On a similar note, other participants, with ample understanding of camerawork and photography, were able to benefit the class by sharing what they knew as well. In this manner we formed a unique environment in which multiple individuals were empowered to contribute to the best of their abilities, and to the educational benefit of all. This second pedagogical point gleamed from our workshops, the concept of capitalizing on the experience and expertise that already exists in each group of participants, felt so important, in fact, that we added it to our official educational philosophy!

And now lets hear from some of the co-facilitators and participants themselves, as they comment on their experience of the workshops:

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Before signing off I’d also like to offer my sincere gratitude to Natalie Montoya Montaño and Catalina Gaviria of the Alcaldia of Medellín for all their help in finding a group of talented participants, arranging the physical space for the workshops, and organizing two highly successful screening events (one private and one very public). I know it meant a lot to our new filmmakers to share their works, hot-off-the-press, with such a large and appreciative audience. And it is experiences like these that will further inspire them to continue making films, and share their unique perspectives on Medellín’s city streets… and the world!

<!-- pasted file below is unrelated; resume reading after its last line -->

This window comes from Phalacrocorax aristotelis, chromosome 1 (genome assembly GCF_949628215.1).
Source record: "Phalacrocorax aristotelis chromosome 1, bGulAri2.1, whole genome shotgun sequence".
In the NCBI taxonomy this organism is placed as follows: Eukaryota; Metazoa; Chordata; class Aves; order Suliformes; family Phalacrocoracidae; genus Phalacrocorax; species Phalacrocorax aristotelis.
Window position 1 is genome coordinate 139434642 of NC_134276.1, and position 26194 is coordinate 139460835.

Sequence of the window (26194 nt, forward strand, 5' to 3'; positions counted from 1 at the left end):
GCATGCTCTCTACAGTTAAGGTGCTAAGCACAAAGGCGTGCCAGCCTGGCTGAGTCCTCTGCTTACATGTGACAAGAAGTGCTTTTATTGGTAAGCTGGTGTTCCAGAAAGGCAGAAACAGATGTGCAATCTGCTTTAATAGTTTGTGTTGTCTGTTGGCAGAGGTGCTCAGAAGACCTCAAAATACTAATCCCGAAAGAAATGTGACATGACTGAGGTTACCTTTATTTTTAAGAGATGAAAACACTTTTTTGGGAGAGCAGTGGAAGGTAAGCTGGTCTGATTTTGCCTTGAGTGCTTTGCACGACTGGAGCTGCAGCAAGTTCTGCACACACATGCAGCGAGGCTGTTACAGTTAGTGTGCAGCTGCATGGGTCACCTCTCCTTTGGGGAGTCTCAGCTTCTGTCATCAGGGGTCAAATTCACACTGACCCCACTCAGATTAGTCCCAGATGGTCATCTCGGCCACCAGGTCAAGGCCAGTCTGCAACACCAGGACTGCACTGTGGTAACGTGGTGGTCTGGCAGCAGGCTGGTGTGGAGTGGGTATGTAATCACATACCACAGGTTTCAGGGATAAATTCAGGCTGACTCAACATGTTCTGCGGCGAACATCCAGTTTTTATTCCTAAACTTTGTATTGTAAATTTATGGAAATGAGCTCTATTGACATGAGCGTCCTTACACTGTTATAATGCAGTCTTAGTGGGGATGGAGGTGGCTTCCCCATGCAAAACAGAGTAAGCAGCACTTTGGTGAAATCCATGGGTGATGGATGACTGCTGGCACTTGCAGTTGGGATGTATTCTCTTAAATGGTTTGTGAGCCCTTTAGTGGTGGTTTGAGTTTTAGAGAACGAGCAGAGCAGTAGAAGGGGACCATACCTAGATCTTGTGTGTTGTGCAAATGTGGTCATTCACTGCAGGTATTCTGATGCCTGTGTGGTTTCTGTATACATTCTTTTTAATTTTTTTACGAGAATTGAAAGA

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Movies in Manizales

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This past September we took our free workshops to the picturesque mountain city of Manizales, Colombia. While stunningly beautiful, this region has also been plagued in the past by violence, due to guerilla and paramilitary activity, as well as poverty in certain neighborhoods. In Manizales we had the good fortune to partner with CINDE, la Fundación Centro Internacional de Educación y Desarollo Humano (the International Foundation for Education and Human Development). And with the assistance of their gracious staff, we offered workshops to participants in two CINDE affiliate programs that focus on peace-building through educating at-risk youth and young adults, Constructores de Paz (Builders of Peace) and Huellas de Vida (Footprints of Life). But rather than tell you how the workshops went, why don’t we hear this time from some of the participants themselves:


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And here are the fine finished films they produced, covering a wide variety of topics, including street art, community-building, sports, and the environment: